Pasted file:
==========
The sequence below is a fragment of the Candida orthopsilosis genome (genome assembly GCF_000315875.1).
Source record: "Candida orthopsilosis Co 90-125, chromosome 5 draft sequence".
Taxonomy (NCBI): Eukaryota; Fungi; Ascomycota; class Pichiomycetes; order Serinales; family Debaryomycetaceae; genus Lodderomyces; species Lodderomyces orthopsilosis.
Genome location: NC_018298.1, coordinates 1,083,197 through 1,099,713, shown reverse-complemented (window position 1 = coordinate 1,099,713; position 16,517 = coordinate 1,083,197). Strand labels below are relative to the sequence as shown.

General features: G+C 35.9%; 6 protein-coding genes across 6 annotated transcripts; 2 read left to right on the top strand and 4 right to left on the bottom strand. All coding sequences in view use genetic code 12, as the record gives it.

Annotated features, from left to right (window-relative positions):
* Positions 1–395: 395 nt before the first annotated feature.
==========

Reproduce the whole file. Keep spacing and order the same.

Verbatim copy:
The sequence below is a fragment of the Candida orthopsilosis genome (genome assembly GCF_000315875.1).
Source record: "Candida orthopsilosis Co 90-125, chromosome 5 draft sequence".
Taxonomy (NCBI): Eukaryota; Fungi; Ascomycota; class Pichiomycetes; order Serinales; family Debaryomycetaceae; genus Lodderomyces; species Lodderomyces orthopsilosis.
Genome location: NC_018298.1, coordinates 1,083,197 through 1,099,713, shown reverse-complemented (window position 1 = coordinate 1,099,713; position 16,517 = coordinate 1,083,197). Strand labels below are relative to the sequence as shown.

General features: G+C 35.9%; 6 protein-coding genes across 6 annotated transcripts; 2 read left to right on the top strand and 4 right to left on the bottom strand. All coding sequences in view use genetic code 12, as the record gives it.

Annotated features, from left to right (window-relative positions):
* Positions 1–395: 395 nt before the first annotated feature.